Alban Institute, a resource for mainline institutions, to shutter

albanBy Sarah Pulliam Bailey

(RNS) As mainline Protestant denominations continue decades of decline, one of the main institutions helping educate its leaders announced Wednesday (March 19) that it will shut its doors.

Since it was founded four decades ago, the Virginia-based Alban Institute has guided mostly mainline congregations through consulting and publishing. Its founder and former president, the Rev. Loren Mead, became well-known for his speaking and writing about the future of U.S. denominations and was one of the first to predict denominational decline.

“When I started as a parish pastor, I found there wasn’t much help or continuing education,” said Mead, a retired Episcopal priest. “I am glad I have been able to contribute to the church, but I have not been able to solve its turnaround.”

Many mainline churches looked to Alban to provide literature and consultants for maintaining their institutional life, on everything from finding a new pastor to strategies for growth and financial health.

But as more publishers and consultants got into the business that Alban paved the way for, the institution found it difficult to continue its niche. Like other nonprofits during the recent recession, it also lost revenue.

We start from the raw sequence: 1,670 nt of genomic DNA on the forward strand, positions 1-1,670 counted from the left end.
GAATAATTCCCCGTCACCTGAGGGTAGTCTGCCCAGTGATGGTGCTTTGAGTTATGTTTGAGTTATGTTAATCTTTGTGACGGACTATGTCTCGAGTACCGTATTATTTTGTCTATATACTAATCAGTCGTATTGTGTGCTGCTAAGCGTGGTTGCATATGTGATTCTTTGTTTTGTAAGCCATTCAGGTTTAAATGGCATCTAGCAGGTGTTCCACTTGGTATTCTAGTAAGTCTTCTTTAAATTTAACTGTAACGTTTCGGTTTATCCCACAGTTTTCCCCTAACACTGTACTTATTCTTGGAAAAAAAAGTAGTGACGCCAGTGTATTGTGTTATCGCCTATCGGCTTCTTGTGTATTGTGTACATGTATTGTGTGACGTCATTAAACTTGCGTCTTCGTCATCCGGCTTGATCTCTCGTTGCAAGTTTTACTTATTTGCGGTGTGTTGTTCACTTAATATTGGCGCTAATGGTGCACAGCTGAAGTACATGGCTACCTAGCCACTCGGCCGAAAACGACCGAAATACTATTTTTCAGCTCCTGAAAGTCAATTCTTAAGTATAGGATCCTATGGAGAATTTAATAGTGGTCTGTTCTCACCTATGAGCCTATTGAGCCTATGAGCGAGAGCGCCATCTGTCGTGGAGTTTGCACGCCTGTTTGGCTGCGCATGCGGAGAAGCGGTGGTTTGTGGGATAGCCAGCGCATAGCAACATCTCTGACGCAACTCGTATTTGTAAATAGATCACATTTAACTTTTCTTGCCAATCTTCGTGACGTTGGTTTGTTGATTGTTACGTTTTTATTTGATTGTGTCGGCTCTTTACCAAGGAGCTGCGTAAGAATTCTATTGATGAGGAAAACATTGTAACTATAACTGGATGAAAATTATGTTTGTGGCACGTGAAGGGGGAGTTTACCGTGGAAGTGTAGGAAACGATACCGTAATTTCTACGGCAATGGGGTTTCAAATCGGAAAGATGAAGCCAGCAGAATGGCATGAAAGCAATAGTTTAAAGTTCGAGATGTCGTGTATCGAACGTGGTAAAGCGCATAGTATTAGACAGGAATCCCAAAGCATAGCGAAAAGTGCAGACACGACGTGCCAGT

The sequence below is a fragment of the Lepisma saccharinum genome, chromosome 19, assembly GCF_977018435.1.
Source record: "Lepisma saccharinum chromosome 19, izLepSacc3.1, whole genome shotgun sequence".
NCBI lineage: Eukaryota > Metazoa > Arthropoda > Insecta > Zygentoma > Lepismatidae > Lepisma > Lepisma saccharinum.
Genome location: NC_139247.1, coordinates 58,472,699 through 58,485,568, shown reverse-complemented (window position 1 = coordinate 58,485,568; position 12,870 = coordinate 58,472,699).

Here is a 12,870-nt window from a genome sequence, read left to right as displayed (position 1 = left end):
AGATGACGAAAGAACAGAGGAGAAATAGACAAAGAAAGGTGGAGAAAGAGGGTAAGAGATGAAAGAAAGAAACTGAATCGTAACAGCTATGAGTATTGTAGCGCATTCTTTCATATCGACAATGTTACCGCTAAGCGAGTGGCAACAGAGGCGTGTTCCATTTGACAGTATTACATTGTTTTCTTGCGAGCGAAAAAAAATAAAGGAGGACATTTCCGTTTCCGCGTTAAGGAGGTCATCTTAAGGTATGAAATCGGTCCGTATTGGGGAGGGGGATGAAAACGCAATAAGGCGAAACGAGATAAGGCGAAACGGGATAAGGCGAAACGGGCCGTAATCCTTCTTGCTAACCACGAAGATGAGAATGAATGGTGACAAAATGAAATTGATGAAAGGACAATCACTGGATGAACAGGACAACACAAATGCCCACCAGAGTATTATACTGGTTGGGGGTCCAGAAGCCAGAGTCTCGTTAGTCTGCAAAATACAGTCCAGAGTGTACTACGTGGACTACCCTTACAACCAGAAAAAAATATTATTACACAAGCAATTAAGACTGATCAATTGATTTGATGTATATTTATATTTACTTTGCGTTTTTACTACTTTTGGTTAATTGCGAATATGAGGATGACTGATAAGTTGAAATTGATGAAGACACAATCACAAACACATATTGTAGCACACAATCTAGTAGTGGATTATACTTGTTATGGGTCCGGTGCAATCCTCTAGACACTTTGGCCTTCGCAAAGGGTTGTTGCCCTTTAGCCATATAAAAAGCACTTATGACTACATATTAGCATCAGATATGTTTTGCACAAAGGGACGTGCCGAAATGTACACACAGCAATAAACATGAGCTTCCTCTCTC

“The Alban Institute went through the great recession just like everyone else,” said Jim Wind, who retired as president of Alban earlier this year. “The market got tougher to thrive in.”



Comments 2

  • Alban Institute contributed more than I can measure to my ability to keep sanity and faith through 40 years of pastoral ministry. As my denomination became increasingly apostate and suicidal, Loren Mead, Pete Steinke and others of Alban, helped keep me aware, rational, and even somewhat productive in the calling from God. I’m intensely grateful to Alban and all who took part in this valuable ministry. It is truly sad that Church leaders have discarded such a valuable resource.

  • Regardless of theological persuasion, Alban’s closing is a loss. In particular, Loren Mead’s books on the Once and Future Church, and Peter Steinke’s Healthy Congregations materials have been highly beneficial to many pastor’s and congregations across the spectrum. The materials were often provocative, prophetic, and yet pastoral, lacking heavy judgment yet possessing on-target critique. As an example, written in the 1990s when many churches and denominations were at least doing OK financially, Mead’s book “Financial Meltdown in the Mainline” has become true for more than just mainline churches and denominations. As we now see, the financial meltdown is even closing Alban.
    In their new book, “Why Nobody Wants to Go to Church Anymore” Thom and Joani Schultz (Group Publishing), write, “There’s no easy way to say this, but it needs to be said, The American Church is Broken.” The four acts of love they describe may well be the main way out of the quagmire churches are currently stuck in: 1. Radical Hospitality, 2. Fearless Conversation,2. Genuine Humility, and 4. Divine Anticipation. If nothing else, they are a good start.

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